Monday, February 23, 2015

Using Technology vs Technology Integration - The Difference Defines Success

One of the toughest parts about leading educators toward using technology to engage   learning is getting past talking about using technology for the sake of using technology to using technology to engage learning.  

Click the table to enlarge it to read it.
I was intrigued when I found the table below on Clif Mims' publication, Clif's Notes on #Edtech.  (It was actually created by  and published on The beauty of using the table below, is that it provides a vocabulary that we can use when we discuss how to use technology with our colleagues.
Where does your curriculum lie in this table?

Technology Integration Matrix

There are other important tools that provide vocabulary for using technology to engage learning.  There is the Technology Integration Matrix (TIM) which provides a system of 25 cells that have 5 columns headed with terms identifying the Levels of Tech Integration (complexity of technology use/level of student centricity) across the top and down the left side are 5 Characteristics of a Learning Environment.  The beauty of this matrix is that provides a system that you can use to identify where you are in a lesson/activity you are teaching and then suggestions for how you can increase your level of Technology Integration.  Both the Original Florida version and the Arizona versions have videos and lesson plans for creating these learning environments.  I have included a more complete description of these tools in another posting, Building Learning Through Technology. Based upon the TIM matrix, I would say that most of the previous chart's activities in the left column involve Entry and Adoption while the right column describes Adaption, Infusion and Transformation.  What do you think?

Click the table to enlarge it to read it.

SAMR (Substitution-Augmentation-Modification-Redefinition)

You may not have heard about the TIM, but you have been using SAMR in your schools. This is another ?? for defining Technology Integration. Developed by Ruben R. Puentedura, Ph.D. to describe a ladder of implementation, this four-stage hierarchy considers the bottom two levels to be forms of Enhancement and the top two levels in the class of Transformation. While the students' role in the learning process is implied in the SAMR, I must admit that I like the TIM better because it specifically defines the changing roles of the students in the pedagogical process.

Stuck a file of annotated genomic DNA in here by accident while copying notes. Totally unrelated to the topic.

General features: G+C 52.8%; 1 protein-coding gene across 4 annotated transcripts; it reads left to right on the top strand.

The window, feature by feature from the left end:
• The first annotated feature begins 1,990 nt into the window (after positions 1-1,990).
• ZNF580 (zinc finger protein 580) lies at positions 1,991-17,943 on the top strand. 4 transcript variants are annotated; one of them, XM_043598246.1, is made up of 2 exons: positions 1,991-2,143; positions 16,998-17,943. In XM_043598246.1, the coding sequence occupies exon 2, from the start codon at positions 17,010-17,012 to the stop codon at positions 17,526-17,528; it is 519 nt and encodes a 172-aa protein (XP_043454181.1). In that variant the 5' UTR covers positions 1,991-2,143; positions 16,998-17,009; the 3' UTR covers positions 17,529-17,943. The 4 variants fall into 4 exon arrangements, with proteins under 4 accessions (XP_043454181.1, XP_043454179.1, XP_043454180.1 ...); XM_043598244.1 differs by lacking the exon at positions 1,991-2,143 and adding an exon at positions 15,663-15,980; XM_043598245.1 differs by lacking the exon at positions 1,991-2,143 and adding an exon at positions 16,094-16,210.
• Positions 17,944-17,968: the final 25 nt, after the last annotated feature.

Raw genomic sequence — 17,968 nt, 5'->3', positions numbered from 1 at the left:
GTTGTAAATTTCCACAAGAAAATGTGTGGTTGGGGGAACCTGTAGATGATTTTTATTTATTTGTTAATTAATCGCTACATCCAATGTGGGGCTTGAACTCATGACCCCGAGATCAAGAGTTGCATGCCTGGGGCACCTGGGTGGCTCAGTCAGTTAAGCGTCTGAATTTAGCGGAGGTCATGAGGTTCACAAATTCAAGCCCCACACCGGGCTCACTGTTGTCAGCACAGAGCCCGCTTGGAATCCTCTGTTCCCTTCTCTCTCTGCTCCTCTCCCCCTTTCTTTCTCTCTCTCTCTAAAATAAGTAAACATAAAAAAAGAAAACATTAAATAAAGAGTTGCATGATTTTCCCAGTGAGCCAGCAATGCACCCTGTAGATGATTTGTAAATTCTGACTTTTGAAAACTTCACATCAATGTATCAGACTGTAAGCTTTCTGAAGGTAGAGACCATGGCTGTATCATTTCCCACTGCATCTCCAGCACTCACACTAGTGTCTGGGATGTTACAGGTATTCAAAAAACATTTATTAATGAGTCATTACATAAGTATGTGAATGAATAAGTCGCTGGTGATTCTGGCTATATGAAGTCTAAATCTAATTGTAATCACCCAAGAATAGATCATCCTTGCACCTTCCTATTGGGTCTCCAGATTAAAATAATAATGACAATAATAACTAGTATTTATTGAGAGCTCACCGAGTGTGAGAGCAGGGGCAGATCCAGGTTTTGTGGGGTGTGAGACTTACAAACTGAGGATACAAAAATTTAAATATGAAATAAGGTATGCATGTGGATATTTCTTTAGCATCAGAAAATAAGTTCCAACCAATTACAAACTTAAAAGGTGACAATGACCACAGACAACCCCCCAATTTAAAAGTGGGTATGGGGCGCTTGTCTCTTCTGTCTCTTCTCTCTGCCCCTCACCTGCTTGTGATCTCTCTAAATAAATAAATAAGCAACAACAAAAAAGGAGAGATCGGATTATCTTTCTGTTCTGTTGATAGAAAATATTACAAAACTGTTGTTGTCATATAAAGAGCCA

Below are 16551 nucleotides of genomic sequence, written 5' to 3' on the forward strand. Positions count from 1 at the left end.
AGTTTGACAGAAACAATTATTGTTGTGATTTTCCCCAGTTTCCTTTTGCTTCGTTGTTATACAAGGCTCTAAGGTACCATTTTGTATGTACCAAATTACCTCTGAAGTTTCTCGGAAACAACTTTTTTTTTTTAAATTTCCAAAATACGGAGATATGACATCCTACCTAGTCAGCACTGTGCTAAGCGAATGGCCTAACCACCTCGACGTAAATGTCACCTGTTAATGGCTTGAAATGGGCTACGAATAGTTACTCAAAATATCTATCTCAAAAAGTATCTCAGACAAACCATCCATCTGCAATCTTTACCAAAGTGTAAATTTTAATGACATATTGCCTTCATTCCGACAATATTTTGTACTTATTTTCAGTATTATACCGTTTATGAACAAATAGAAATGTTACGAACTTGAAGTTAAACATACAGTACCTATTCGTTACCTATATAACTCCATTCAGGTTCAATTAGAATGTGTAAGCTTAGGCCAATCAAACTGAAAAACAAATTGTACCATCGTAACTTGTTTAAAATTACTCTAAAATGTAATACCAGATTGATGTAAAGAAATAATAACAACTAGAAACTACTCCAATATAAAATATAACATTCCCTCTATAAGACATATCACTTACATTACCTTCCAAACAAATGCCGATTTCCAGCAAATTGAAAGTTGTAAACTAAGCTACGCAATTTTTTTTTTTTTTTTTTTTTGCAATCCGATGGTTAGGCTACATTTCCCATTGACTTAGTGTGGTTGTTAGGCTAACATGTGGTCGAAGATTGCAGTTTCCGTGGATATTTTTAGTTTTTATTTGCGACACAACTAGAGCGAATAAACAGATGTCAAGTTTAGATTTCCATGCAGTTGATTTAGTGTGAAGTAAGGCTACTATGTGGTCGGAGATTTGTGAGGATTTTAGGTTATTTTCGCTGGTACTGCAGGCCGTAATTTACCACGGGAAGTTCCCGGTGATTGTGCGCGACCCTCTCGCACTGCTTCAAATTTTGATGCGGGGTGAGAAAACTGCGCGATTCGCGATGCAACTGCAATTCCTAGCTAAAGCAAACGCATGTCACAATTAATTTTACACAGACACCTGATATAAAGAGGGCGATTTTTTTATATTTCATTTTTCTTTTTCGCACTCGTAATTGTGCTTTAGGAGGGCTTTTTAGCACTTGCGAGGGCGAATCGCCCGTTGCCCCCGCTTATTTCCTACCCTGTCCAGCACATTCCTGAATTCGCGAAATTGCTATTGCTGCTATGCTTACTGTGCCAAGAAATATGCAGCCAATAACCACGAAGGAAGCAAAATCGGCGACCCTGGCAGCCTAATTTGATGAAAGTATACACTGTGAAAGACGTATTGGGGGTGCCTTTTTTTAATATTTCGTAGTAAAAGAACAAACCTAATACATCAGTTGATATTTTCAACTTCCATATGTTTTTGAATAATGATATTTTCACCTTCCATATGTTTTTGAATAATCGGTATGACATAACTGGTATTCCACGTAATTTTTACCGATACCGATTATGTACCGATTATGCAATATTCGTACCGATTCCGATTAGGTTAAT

JUST IN: As I was writing this, I discovered another relevant graphic on FaceBook (yes, sometimes I veer off into FaceBook when I am looking for inspiration ;-) This is another graphic that fits the role of identifying how we want students to use technology.  In this case, I would say that the Wrong column includes Adoption and Adaptation in the TIM matrix and the Right answers may fit in the Infusion and Transformation columns with some of them not even fitting on the matrix but including things that we want to see in education, (i.e., Start Conversations.)  What do you think?

The final quote, "Technology is a Tool, NOT a Learning Outcome," encapsulates this whole posting.  Technology is not an end unto itself - it is a means to an end that will hopefully lead to empowered and active learners.

BTW, This graphic is created by Bill Ferriter who writes a blog entitled The Tempered Radical. I am glad that I found this blog because it appears that Bill is an aware teacher who is interested in sharing what he sees and providing interested insight into how schools work and how they can be improved.  One of the things that I noticed throughout his blog is that Bill appears to be creating his graphics (like the one below) by drawing it on paper and then scanning it.  That is artistic and is not something that we see too much anymore.

So what do you think?  

Is this something that you can use when you are working with your teachers, administrators and students?  What do you see as you look around your curriculum?  Where does it fit on the TIM or SAMR?  

What can you do to "Take it Up a Notch?"


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